Indeed, this raises the question of whether it’s even possible to have a Central Asian identity without these foreign constructions. The answer is, inevitably, yes and no, for the simple fact that in order to identify something as indigenous one must also identify that which is not. For this reason I think Central Asia would be on stronger ground were it be re-construed as a mosaic identity.
But of course a mosaic identity is precisely against the interests of the imperializing/colonizing forces. They may tolerate integration of themselves into the larger fabric, but only so far; ultimately, they want dominance, not so much for glory’s sake, but to secure their perceived interests in the region. Indeed, they see themselves as “too invested” in Central Asia just to “let” the region define itself, as in the case of the British and Tsarist/Soviet empires, not to mention Russia today.
So, “ownership” of Central Asia has been a very difficult and multifaceted affair. As often as not, the imperial/colonizing forces have employed an “Antarctica” solution, as in the case of the Arabs and Chinese after the Battle of Talas, and the British and Russians with Afghanistan. It’s interesting to note that Turkmenistan and Uzbekistan today are attempting to engineer such a solution for their own autonomy.
Yet, clearly there is also a sense, if not of ownership per se, but of spheres of influence in the region, especially from Russia, which views Central Asia quite literally as its “near abroad”, and also Iran and Turkey, who evince a sense of kindred with the peoples of the region. America and China have, in my opinion, so far followed a strategy that is essentially laissez faire, a kind of Open Door policy: so long as Central Asia is open to them, and so long as they can stomach working with the governments in the region, they will tolerate such influences from the surrounding powers.
The whole topic of population control in Central Asia — let’s call it the Mamluk Question — is an important and interesting one. Patricia Crone and others have done some great work examining the history of Turkic slave soldiers from the region and their impact upon Islam, but the demographic impact on the region of what can only be described as the mass exportation of Central Asia’s young men over the course of centuries remains mostly unexplored.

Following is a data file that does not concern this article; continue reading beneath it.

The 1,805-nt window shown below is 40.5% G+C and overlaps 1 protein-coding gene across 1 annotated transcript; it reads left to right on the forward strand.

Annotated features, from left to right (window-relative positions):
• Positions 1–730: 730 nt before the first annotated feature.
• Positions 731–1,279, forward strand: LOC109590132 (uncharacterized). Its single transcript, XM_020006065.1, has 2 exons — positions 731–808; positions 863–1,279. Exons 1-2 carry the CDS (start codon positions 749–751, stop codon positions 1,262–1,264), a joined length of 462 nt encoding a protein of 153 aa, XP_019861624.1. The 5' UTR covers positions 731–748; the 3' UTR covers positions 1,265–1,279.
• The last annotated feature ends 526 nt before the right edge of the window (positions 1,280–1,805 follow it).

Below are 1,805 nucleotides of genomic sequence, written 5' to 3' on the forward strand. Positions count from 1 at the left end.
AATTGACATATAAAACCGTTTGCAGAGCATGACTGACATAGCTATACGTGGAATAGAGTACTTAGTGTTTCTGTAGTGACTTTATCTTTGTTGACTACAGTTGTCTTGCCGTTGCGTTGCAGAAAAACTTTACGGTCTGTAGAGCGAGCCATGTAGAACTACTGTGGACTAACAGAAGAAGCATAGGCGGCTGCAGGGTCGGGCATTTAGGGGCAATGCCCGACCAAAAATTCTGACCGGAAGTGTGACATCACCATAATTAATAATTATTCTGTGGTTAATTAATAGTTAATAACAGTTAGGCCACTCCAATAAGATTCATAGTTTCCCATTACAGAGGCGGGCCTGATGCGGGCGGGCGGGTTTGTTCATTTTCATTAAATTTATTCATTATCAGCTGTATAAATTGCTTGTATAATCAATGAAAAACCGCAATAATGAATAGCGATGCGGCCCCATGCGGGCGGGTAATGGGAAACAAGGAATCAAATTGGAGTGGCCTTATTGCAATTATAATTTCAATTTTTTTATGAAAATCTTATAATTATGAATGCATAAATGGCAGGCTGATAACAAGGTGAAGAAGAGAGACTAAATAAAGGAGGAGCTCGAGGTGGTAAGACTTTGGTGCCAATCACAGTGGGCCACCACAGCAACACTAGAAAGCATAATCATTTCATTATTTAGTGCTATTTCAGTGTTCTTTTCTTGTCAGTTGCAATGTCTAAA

But the Mamluk Question goes both ways: the Tsarist and Soviet empires actually exported human resources into the region, sometimes in the form of slave penal labor, other times as missionaries (Christian and Communist), scientists, and modernizers. Indeed, we can accredit to these mass exportations in reverse many of the modern Central Asian metropolises.
This leads us to the final question, namely, what has been and ultimately will be the relationship between the imperializers/colonizers and Central Asians? Fundamentally, it has always been about enlightener and enlightened: the region is seen as a recipient of wisdom, whether it be the culture of the Macedonians and Persians, the religion of the Arabs, the ideology and technology of the Soviets, or the commerce of the Americans and Chinese. But this view overlooks the amazing way in which the region absorbs, transmogrifies, and ultimately re-exports these ideas back.
Central Asia, at the minimum, the mirror of the world, at the maximum, the great Other and history’s greatest furnace of ideas. Just as in terraforming Mars physically Earth would be, in turn, terraformed psychologically, to conquer Central Asia is, ultimately, to be conquered by it.